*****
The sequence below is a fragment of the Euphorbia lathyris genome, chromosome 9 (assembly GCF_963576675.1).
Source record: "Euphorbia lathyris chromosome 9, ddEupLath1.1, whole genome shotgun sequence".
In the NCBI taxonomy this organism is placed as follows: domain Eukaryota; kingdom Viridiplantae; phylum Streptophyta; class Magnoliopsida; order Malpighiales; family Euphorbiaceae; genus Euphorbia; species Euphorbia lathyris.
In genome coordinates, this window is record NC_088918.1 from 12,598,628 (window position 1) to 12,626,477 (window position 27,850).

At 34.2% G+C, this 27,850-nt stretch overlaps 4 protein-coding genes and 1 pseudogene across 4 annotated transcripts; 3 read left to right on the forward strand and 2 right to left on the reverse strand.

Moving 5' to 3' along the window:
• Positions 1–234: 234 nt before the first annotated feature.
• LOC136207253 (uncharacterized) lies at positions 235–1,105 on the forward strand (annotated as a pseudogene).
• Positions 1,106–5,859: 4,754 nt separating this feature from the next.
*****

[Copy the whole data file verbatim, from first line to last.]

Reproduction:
The sequence below is a fragment of the Euphorbia lathyris genome, chromosome 9 (assembly GCF_963576675.1).
Source record: "Euphorbia lathyris chromosome 9, ddEupLath1.1, whole genome shotgun sequence".
In the NCBI taxonomy this organism is placed as follows: domain Eukaryota; kingdom Viridiplantae; phylum Streptophyta; class Magnoliopsida; order Malpighiales; family Euphorbiaceae; genus Euphorbia; species Euphorbia lathyris.
In genome coordinates, this window is record NC_088918.1 from 12,598,628 (window position 1) to 12,626,477 (window position 27,850).

At 34.2% G+C, this 27,850-nt stretch overlaps 4 protein-coding genes and 1 pseudogene across 4 annotated transcripts; 3 read left to right on the forward strand and 2 right to left on the reverse strand.

Moving 5' to 3' along the window:
• Positions 1–234: 234 nt before the first annotated feature.
• LOC136207253 (uncharacterized) lies at positions 235–1,105 on the forward strand (annotated as a pseudogene).
• Positions 1,106–5,859: 4,754 nt separating this feature from the next.